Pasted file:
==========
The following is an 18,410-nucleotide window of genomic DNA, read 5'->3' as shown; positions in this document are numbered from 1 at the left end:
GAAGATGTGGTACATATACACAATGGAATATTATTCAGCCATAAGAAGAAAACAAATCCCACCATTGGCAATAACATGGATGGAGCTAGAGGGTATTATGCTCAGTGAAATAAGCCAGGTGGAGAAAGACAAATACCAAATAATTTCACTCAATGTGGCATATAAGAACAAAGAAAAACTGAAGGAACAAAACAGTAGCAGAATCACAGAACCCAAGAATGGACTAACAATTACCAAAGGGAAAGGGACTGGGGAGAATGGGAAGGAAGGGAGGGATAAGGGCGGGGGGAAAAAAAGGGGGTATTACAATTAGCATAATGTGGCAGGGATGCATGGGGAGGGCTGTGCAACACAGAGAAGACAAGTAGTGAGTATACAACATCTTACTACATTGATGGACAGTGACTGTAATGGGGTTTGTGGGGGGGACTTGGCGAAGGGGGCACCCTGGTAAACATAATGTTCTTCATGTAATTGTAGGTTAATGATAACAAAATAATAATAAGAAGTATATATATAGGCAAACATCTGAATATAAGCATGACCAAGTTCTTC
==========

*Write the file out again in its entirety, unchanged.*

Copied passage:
The following is an 18,410-nucleotide window of genomic DNA, read 5'->3' as shown; positions in this document are numbered from 1 at the left end:
GAAGATGTGGTACATATACACAATGGAATATTATTCAGCCATAAGAAGAAAACAAATCCCACCATTGGCAATAACATGGATGGAGCTAGAGGGTATTATGCTCAGTGAAATAAGCCAGGTGGAGAAAGACAAATACCAAATAATTTCACTCAATGTGGCATATAAGAACAAAGAAAAACTGAAGGAACAAAACAGTAGCAGAATCACAGAACCCAAGAATGGACTAACAATTACCAAAGGGAAAGGGACTGGGGAGAATGGGAAGGAAGGGAGGGATAAGGGCGGGGGGAAAAAAAGGGGGTATTACAATTAGCATAATGTGGCAGGGATGCATGGGGAGGGCTGTGCAACACAGAGAAGACAAGTAGTGAGTATACAACATCTTACTACATTGATGGACAGTGACTGTAATGGGGTTTGTGGGGGGGACTTGGCGAAGGGGGCACCCTGGTAAACATAATGTTCTTCATGTAATTGTAGGTTAATGATAACAAAATAATAATAAGAAGTATATATATAGGCAAACATCTGAATATAAGCATGACCAAGTTCTTC